New Drug Is Effective for Post-Partum Depression, But There Are Drawbacks

A new drug promises to cure postpartum depression, but it is restricted and patients must be hospitalized for a 60-hour IV infusion.

There’s a new cure for postpartum depression; but don’t celebrate just yet. It’s far from a panacea, and it’s not for everyone. The devil is in the details.

Post-partum depression (PPD) affects about 15% of women. It can have serious consequences for both mother and child, ranging from bonding issues to suicidal or infanticidal thoughts. Treatment with counselling, medication, and social support is not always successful. Antidepressants are often used, but it’s not clear which ones are likely to be effective or when they are preferable to non-drug options; and they may take several weeks to work. A more drastic remedy, electroconvulsive therapy (ECT), has helped some women who failed to respond to medication and counselling. Researchers have been looking for better options, and Sage Therapeutics thinks they have found one. In March, 2019, their new drug Zulresso (brexanolone) was approved by the FDA, the first drug to be specifically approved for PPD. It has a big advantage over antidepressants in that it works quickly, in just a couple of days.

It’s not available to just anybody. It carries a boxed warning. Because of concerns of serious risk, Zulresso was approved with a Risk Evaluation and Mitigation Strategy (REMS), which restricts its use to certified health care facilities and requires formal enrollment in a program. The drug is administered as a continuous IV infusion over 60 hours (2.5 days). Patients must be admitted to the hospital and monitored carefully for excessive sedation or sudden loss of consciousness. They must have continuous pulse oximetry monitoring. They can’t breastfeed, because there is no data on the drug’s safety during breastfeeding. They are not allowed to be alone with their children. Hospitalization is inconvenient and expensive. It means patients will be away from home and will have to disrupt family life and arrange childcare. And the cost is estimated to be $34,000 for the drug alone, a barrier to many new mothers who might benefit from the infusion.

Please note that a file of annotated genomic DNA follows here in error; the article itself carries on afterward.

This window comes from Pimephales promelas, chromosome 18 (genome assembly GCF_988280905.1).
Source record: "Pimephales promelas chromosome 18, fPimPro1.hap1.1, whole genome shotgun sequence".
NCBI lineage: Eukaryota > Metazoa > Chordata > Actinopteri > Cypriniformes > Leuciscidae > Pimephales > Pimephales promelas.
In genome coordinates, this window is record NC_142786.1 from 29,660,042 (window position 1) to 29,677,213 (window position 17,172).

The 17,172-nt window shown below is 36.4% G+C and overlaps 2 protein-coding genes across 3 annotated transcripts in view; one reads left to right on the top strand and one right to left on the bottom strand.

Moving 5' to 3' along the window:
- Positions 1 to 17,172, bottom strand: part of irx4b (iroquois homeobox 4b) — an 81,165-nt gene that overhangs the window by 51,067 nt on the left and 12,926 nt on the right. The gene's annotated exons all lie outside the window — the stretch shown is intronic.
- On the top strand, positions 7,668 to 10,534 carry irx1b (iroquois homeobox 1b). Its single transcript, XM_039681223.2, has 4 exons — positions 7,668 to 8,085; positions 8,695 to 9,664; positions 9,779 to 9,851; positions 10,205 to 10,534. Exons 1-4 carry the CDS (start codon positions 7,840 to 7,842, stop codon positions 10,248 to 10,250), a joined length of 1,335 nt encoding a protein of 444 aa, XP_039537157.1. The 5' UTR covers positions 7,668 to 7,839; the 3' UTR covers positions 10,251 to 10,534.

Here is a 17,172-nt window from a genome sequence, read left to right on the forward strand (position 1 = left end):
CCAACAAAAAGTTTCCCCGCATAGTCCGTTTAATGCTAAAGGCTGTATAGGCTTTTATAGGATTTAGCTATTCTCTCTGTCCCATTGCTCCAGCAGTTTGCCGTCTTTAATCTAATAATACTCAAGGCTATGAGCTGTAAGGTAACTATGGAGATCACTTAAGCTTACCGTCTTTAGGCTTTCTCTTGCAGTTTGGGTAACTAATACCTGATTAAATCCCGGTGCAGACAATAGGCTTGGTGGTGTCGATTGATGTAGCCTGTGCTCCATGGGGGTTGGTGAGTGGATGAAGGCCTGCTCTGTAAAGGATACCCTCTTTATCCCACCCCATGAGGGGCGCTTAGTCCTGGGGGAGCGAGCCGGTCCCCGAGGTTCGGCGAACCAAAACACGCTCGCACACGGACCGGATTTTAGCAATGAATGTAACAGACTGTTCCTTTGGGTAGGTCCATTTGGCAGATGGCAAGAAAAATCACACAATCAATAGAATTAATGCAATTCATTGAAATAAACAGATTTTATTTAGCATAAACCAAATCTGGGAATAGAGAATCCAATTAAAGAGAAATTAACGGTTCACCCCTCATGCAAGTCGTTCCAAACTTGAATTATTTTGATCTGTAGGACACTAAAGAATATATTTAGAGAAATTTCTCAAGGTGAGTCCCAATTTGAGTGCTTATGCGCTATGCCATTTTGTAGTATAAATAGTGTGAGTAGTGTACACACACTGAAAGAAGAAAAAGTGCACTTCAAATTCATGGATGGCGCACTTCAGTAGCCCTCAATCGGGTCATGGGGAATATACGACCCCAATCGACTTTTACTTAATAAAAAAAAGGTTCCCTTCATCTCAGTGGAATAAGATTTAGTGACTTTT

What is it?

Brexanolone is not a typical antidepressant. It is a synthetic source of the neurosteroid allopregnanolone. It modulates the receptors for GABA, the primary inhibitory transmitter in the brain. Allopregnanolone is produced in the body from progesterone; levels rise during pregnancy and drop post-partum. There is some evidence that PPD patients may have lower levels than non-depressed women, and brexanolone is hypothesized to relieve depression by raising allopregnanolone levels. But it’s all speculation: we really don’t know how it works, and we don’t know what causes PPD.

The research

It’s not clear to me why they first decided to evaluate brexanolone for PPD or how they decided on the 60-hour infusion protocol. I will have to give them the benefit of the doubt and assume they had good reasons. There is evidence of effectiveness from blinded, placebo-controlled studies, but some may question the results because the studies were all funded by the manufacturer, and we know manufacturer-funded studies are more likely to be positive than independent studies.

Open-label, proof-of-concept study: four women with severe PPD received brexanolone titrated to a dose reflecting third-trimester allopregnanolone levels; all had remission of symptoms. With such small numbers and no controls, it’s uncertain what the results mean.